Further education college finances face double whammy
Amid rising concern about the numbers of further education colleges needing emergency government bailouts, new analysis shows how far their budgets have been squeezed.
The money allocated for 16 to 18-year-old college students has dropped 8% since 2010, says a report by the Institute for Fiscal Studies.
Last year £57m of emergency funding was provided to help colleges in England.
Ministers say they will protect further education until 2019-20 in cash terms.
Luke Sibieta, co-author of the report, said further education colleges had been left doubly exposed by the drop in 16-to-18 funding coinciding with a huge fall in over-19s taking courses - and a consequent reduction in income from the government.
"All parts of an FE college's business have seen cuts in funding, both 16 to 18 and adults," he said. "It's very hard to deliver a high quality of education with dwindling resources."
Funding for the same age group in sixth forms has fallen by 20% in real terms, but from a higher base.
The financial position of some colleges is so weak that the government has had to step in to keep them afloat.
It received £21m in the last academic year in exceptional support from the government's Education and Skills Funding Agency.
The University and College Union says between 2010 and 2017 more than 23,000 posts have been lost in FE colleges in England, amounting to a third of the teaching staff overall.
UCU general secretary Sally Hunt called the situation completely unsustainable.
"If the government really wants to ensure that everyone can access the skills they need to get on in life, it must urgently invest in further education institutions and their staff," she said.
Colleges and unions are expected to launch a funding campaign this autumn.
Emily Chapman, a vice-president of the National Union of Students, said the government's strategy of merging colleges by region had failed to improve their finances.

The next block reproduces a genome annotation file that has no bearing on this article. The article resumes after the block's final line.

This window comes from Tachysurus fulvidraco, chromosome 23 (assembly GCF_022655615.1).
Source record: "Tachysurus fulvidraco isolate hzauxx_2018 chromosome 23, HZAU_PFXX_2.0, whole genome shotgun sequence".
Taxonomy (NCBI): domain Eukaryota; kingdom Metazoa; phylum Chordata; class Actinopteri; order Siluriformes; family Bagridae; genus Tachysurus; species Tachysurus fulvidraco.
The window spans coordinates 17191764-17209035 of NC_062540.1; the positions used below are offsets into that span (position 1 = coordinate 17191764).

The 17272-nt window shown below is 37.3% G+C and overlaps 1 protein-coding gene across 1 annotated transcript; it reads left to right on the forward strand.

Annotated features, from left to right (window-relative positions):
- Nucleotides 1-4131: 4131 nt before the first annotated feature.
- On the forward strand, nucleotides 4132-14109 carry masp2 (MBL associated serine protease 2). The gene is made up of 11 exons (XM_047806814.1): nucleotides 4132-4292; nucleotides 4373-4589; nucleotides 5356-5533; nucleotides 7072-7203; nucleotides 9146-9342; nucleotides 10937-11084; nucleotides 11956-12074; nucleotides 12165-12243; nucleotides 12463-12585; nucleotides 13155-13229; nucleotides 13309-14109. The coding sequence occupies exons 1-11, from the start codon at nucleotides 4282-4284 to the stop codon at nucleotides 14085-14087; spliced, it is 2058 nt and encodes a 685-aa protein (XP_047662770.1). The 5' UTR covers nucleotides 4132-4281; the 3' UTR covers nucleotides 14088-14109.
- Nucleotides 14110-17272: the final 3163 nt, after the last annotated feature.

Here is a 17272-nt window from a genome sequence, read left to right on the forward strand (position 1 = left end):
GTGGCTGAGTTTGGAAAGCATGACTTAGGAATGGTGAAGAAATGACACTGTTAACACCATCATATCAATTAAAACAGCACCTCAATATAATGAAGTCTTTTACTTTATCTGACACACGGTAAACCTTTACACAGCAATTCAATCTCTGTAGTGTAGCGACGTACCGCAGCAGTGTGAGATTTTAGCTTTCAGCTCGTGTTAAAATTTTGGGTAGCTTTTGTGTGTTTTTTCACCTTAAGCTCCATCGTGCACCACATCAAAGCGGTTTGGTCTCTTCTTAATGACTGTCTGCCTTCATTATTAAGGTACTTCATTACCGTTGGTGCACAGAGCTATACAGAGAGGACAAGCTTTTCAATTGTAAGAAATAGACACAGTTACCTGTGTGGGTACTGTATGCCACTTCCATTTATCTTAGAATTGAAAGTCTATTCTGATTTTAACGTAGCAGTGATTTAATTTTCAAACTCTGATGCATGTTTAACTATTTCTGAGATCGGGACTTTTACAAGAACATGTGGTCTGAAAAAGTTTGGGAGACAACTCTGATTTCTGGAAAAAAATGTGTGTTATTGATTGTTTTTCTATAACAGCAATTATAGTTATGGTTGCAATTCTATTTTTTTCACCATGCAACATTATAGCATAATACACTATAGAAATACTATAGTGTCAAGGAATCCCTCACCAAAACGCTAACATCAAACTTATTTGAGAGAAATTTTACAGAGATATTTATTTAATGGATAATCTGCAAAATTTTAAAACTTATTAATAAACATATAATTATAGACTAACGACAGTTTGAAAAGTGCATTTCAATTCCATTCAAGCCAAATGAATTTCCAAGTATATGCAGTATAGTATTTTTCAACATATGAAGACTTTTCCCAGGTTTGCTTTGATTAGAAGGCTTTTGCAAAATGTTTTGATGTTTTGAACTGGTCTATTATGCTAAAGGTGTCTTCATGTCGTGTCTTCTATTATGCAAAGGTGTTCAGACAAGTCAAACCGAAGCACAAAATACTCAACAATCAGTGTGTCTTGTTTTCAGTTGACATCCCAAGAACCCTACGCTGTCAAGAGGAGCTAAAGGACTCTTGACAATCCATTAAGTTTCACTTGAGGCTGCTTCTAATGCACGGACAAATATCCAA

"The result has been continuous course closures, cuts to student support and reductions in teaching provision," she said. "On a day-to-day basis institutions are facing severe financial difficulty."
The pressure on colleges could gain further political prominence through a review set up by the government to look at funding after the age of 18.
The government's main hope for the review is to help find a political solution to the university tuition-fees debate.
But in a recent speech, Philip Augar, the former banker leading the review, said the big issue was the skills gap, "mainly at the technical level".
"We hear from employers who find it difficult to fill these jobs," he said.
Mr Augar has made clear that the independent panel will also focus on giving poorer, older and part-time students a better deal.
This is likely to include a long, hard look by the panel at the funding of all further education.
The government agrees improving technical and vocational education is a priority.
Ministers are likely to talk about it more as Brexit approaches because of the concerns of a looming skills gap.
The first of the new T-level qualifications will be ready for teaching from 2020.
By the time they are all in place an extra £500m a year in extra funding will be available in England.
This is meant to pay for a 50% increase in hours for 16-to-19-year-olds on these technical routes, but is not explicitly intended to address funding pressures elsewhere.
The Department for Education said it was also investing in apprenticeships but recognised some colleges were operating on tight margins.
Officials are said to be "actively considering the efficiency and resilience" of further education colleges.
A spokeswoman said: "Our wide ranging review of post-18 education and funding is looking at how the system can work better for everyone, ensuring value for money for students and taxpayers."